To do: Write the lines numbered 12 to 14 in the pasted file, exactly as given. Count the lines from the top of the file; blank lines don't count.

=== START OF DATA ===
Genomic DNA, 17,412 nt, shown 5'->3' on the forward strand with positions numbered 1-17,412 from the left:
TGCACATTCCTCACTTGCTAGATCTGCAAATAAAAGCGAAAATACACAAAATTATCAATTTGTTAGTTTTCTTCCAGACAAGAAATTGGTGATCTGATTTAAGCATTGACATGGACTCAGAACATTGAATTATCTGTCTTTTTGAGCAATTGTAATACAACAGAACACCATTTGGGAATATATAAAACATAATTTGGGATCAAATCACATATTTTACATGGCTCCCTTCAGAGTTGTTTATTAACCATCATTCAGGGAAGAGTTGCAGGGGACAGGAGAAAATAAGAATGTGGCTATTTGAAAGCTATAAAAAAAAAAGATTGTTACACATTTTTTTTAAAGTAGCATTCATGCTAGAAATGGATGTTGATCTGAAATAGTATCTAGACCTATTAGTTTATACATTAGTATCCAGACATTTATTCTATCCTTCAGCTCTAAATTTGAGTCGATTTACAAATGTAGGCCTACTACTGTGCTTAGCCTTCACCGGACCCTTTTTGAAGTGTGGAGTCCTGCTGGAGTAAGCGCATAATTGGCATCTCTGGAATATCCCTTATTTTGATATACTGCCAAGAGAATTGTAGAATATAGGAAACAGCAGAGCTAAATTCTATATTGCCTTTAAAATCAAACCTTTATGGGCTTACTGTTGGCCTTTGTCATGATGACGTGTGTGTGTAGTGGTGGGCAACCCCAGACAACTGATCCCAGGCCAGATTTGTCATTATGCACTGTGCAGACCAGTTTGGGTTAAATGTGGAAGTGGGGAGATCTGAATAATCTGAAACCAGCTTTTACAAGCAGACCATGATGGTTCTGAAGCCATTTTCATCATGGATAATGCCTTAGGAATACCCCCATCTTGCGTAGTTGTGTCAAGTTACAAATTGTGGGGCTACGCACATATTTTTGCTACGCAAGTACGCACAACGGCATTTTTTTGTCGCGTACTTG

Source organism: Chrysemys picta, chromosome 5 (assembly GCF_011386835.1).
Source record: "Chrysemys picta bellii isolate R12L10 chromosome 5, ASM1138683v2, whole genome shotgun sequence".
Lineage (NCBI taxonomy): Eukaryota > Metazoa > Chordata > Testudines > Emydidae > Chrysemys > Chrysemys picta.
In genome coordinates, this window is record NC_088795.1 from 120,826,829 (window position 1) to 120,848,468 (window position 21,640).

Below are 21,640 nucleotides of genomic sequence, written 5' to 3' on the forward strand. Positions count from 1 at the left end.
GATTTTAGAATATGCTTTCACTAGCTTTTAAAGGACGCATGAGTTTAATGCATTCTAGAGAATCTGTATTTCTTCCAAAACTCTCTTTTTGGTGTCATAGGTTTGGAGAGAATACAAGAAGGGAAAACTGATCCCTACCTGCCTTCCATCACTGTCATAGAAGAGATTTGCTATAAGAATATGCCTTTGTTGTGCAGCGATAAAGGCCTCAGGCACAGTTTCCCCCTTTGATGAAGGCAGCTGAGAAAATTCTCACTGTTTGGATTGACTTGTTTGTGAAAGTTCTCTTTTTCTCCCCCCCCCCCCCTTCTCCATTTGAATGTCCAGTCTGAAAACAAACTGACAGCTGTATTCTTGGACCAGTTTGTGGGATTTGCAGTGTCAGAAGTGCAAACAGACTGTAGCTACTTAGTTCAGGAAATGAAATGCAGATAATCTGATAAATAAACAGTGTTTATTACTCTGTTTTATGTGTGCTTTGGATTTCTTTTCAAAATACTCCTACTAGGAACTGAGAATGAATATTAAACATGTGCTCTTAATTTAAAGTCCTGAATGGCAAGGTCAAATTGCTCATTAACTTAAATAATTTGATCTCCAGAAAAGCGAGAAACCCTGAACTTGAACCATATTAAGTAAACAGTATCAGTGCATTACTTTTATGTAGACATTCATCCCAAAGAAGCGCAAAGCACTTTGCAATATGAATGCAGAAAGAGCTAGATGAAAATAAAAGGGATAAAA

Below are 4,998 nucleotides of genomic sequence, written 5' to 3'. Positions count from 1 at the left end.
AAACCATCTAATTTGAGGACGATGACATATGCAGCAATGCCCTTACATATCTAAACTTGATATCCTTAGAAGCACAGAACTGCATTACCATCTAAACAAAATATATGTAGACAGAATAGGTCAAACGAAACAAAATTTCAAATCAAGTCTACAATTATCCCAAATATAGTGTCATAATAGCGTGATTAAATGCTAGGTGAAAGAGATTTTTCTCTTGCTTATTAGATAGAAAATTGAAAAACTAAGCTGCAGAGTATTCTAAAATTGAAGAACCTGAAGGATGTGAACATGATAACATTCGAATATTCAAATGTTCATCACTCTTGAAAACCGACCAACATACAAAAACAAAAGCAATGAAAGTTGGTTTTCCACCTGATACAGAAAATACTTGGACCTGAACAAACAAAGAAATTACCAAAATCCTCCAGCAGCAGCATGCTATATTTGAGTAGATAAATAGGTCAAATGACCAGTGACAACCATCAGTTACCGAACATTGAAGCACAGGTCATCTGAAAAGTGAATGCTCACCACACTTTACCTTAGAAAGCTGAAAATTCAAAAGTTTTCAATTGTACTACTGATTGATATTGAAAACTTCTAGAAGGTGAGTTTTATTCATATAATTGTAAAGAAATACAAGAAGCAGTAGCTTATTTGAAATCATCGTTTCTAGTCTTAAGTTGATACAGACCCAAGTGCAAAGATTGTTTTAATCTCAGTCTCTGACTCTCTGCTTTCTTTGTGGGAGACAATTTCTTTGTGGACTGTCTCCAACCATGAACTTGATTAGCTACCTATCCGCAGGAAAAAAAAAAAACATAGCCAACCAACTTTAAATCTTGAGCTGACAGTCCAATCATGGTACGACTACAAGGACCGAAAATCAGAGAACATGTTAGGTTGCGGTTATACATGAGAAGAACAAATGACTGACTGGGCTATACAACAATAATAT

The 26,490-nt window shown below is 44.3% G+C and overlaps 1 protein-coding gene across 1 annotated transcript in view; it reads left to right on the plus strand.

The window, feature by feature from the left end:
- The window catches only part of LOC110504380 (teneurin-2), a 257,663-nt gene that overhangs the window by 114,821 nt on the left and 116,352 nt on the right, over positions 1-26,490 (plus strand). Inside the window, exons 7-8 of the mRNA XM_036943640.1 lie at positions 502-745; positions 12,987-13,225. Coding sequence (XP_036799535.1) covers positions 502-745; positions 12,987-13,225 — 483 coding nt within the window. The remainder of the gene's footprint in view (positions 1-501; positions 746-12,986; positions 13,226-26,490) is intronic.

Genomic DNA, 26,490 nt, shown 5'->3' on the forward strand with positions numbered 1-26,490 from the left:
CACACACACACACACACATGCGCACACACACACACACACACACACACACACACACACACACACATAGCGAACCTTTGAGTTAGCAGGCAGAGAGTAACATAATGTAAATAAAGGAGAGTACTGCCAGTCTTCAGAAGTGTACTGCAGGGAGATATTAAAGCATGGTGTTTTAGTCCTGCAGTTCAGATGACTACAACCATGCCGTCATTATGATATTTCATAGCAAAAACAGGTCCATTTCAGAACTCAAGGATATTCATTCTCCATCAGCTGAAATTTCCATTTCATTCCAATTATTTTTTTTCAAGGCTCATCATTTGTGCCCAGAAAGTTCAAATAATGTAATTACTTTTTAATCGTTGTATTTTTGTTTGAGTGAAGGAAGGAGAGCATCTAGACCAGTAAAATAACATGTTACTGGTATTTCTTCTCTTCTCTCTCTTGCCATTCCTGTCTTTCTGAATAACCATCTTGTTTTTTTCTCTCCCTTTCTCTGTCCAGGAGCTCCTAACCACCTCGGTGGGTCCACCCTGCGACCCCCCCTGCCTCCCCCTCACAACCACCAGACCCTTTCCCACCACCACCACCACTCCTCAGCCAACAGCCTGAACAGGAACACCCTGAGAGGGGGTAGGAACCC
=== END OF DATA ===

The window, feature by feature from the left end:
- The window catches only part of LOC110504380 (teneurin-2), a 257,663-nt gene that overhangs the window by 114,821 nt on the left and 116,352 nt on the right, over positions 1-26,490 (plus strand). Inside the window, exons 7-8 of the mRNA XM_036943640.1 lie at positions 502-745; positions 12,987-13,225. Coding sequence (XP_036799535.1) covers positions 502-745; positions 12,987-13,225 — 483 coding nt within the window. The remainder of the gene's footprint in view (positions 1-501; positions 746-12,986; positions 13,226-26,490) is intronic.

Genomic DNA, 26,490 nt, shown 5'->3' on the forward strand with positions numbered 1-26,490 from the left: